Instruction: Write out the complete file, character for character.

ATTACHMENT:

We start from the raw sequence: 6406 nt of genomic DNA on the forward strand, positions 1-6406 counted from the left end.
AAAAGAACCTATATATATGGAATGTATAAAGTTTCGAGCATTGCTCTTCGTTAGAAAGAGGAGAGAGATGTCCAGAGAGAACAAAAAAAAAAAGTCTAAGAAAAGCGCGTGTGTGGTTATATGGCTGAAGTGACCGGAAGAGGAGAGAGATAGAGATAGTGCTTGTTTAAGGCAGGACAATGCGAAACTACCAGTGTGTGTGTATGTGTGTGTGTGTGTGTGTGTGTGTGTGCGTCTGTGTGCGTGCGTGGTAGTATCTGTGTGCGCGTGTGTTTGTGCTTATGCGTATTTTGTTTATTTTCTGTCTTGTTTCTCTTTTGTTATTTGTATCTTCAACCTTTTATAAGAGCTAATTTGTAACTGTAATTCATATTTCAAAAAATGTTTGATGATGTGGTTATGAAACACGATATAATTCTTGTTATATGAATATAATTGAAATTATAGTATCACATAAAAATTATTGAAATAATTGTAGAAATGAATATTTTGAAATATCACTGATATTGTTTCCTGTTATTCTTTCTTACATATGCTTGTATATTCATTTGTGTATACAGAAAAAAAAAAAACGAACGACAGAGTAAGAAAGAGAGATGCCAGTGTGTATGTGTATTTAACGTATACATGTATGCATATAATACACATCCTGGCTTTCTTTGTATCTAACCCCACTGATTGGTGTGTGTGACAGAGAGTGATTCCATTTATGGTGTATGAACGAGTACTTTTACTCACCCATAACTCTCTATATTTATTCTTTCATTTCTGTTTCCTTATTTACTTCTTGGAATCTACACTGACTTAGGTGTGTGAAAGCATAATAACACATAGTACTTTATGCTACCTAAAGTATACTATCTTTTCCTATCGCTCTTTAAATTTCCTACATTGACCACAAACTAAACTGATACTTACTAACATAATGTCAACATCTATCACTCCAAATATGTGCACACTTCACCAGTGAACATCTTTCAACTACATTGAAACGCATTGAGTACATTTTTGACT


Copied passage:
We start from the raw sequence: 6406 nt of genomic DNA on the forward strand, positions 1-6406 counted from the left end.
AAAAGAACCTATATATATGGAATGTATAAAGTTTCGAGCATTGCTCTTCGTTAGAAAGAGGAGAGAGATGTCCAGAGAGAACAAAAAAAAAAAGTCTAAGAAAAGCGCGTGTGTGGTTATATGGCTGAAGTGACCGGAAGAGGAGAGAGATAGAGATAGTGCTTGTTTAAGGCAGGACAATGCGAAACTACCAGTGTGTGTGTATGTGTGTGTGTGTGTGTGTGTGTGTGTGCGTCTGTGTGCGTGCGTGGTAGTATCTGTGTGCGCGTGTGTTTGTGCTTATGCGTATTTTGTTTATTTTCTGTCTTGTTTCTCTTTTGTTATTTGTATCTTCAACCTTTTATAAGAGCTAATTTGTAACTGTAATTCATATTTCAAAAAATGTTTGATGATGTGGTTATGAAACACGATATAATTCTTGTTATATGAATATAATTGAAATTATAGTATCACATAAAAATTATTGAAATAATTGTAGAAATGAATATTTTGAAATATCACTGATATTGTTTCCTGTTATTCTTTCTTACATATGCTTGTATATTCATTTGTGTATACAGAAAAAAAAAAAACGAACGACAGAGTAAGAAAGAGAGATGCCAGTGTGTATGTGTATTTAACGTATACATGTATGCATATAATACACATCCTGGCTTTCTTTGTATCTAACCCCACTGATTGGTGTGTGTGACAGAGAGTGATTCCATTTATGGTGTATGAACGAGTACTTTTACTCACCCATAACTCTCTATATTTATTCTTTCATTTCTGTTTCCTTATTTACTTCTTGGAATCTACACTGACTTAGGTGTGTGAAAGCATAATAACACATAGTACTTTATGCTACCTAAAGTATACTATCTTTTCCTATCGCTCTTTAAATTTCCTACATTGACCACAAACTAAACTGATACTTACTAACATAATGTCAACATCTATCACTCCAAATATGTGCACACTTCACCAGTGAACATCTTTCAACTACATTGAAACGCATTGAGTACATTTTTGACT